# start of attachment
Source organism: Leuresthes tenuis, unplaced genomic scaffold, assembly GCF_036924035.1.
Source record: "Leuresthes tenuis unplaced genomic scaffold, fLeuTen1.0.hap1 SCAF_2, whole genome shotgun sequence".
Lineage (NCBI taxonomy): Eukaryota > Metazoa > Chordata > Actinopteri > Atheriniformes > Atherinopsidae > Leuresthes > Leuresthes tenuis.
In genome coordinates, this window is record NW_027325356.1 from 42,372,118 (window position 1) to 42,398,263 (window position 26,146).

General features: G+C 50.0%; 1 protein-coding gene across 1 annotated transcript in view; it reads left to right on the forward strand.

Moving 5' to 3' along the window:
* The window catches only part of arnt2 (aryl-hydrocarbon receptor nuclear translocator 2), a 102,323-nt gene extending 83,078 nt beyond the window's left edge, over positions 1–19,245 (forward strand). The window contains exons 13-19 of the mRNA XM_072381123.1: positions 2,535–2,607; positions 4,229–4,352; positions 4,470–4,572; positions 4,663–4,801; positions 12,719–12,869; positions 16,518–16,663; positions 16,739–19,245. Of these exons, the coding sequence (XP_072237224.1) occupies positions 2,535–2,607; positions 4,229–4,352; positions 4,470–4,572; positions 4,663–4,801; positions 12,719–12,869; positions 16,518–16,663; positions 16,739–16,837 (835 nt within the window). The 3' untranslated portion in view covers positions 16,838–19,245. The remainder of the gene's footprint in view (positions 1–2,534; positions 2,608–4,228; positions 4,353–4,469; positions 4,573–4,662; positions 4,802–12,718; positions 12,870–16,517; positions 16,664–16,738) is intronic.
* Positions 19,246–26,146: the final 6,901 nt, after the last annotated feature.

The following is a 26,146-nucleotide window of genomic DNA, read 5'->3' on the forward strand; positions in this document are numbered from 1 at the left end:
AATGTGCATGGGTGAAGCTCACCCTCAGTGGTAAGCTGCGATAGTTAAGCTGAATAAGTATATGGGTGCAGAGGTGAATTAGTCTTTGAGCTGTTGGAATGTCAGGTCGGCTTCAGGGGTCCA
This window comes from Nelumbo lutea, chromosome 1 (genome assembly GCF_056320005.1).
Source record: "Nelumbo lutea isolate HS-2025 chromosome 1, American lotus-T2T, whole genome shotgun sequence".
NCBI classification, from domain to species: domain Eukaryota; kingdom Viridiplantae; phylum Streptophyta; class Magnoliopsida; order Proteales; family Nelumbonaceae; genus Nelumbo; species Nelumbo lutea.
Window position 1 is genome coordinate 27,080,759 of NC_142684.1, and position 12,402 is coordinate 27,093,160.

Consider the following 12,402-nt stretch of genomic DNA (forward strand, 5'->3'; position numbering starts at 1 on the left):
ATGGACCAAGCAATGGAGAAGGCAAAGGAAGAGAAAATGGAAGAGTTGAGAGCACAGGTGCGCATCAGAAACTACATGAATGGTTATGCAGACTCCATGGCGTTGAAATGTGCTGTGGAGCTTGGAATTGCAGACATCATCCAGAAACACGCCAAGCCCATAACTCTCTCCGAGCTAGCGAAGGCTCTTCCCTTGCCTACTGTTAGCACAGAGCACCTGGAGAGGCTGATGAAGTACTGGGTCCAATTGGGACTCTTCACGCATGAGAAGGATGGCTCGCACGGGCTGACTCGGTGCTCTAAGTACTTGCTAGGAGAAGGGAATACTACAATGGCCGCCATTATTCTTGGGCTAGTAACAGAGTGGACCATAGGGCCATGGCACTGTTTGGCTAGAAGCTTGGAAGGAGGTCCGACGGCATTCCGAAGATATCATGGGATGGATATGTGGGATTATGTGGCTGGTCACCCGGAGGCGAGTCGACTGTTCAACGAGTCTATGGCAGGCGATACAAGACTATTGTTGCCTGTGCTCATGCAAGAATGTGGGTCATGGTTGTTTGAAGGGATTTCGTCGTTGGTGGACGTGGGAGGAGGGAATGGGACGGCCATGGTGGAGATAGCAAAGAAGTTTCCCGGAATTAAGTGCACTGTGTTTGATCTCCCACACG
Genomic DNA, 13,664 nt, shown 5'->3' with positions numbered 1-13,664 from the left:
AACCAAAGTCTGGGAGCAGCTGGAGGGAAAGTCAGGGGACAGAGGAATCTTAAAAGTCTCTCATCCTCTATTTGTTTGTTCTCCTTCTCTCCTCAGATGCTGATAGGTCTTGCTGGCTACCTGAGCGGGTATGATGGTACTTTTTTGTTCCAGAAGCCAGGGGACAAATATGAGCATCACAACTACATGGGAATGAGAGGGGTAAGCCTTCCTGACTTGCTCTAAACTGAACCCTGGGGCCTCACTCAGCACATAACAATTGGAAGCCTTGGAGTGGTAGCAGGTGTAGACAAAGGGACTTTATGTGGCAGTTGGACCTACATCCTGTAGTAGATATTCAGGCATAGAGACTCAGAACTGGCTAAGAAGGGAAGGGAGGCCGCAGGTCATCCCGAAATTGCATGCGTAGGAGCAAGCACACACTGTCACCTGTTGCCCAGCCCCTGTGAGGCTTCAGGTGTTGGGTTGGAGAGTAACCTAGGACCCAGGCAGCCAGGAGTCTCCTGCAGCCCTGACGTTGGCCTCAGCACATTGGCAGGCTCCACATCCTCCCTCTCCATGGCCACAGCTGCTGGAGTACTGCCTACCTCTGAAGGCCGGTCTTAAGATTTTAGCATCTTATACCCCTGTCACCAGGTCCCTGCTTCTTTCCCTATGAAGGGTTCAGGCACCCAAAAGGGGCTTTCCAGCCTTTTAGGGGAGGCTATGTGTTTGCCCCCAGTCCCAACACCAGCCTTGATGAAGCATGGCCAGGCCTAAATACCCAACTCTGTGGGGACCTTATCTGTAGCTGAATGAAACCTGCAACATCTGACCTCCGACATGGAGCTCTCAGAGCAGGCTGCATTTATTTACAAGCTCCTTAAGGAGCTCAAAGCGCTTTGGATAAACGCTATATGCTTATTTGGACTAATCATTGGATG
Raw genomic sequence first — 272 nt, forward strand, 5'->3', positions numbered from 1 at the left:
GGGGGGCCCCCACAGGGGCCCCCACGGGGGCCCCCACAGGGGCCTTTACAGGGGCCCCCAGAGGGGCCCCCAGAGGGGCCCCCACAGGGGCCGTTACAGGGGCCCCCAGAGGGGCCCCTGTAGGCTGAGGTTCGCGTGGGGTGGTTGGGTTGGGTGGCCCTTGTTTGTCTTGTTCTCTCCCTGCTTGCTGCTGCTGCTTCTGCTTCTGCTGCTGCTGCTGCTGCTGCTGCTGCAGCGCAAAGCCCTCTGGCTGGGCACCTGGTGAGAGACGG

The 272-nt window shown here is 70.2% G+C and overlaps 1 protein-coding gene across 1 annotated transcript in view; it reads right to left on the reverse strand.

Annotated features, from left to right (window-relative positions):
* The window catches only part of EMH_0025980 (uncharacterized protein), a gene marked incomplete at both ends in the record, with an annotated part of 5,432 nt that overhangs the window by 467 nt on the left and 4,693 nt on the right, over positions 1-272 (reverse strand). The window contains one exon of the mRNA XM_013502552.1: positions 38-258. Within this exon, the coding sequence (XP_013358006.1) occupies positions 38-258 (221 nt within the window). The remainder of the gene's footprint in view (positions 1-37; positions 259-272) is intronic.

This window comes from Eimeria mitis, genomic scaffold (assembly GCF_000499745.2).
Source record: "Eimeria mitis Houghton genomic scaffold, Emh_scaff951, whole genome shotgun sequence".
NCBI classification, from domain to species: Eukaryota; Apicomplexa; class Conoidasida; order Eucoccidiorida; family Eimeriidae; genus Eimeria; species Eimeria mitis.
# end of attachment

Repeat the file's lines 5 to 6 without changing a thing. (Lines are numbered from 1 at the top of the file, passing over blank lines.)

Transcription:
General features: G+C 50.0%; 1 protein-coding gene across 1 annotated transcript in view; it reads left to right on the forward strand.

Moving 5' to 3' along the window: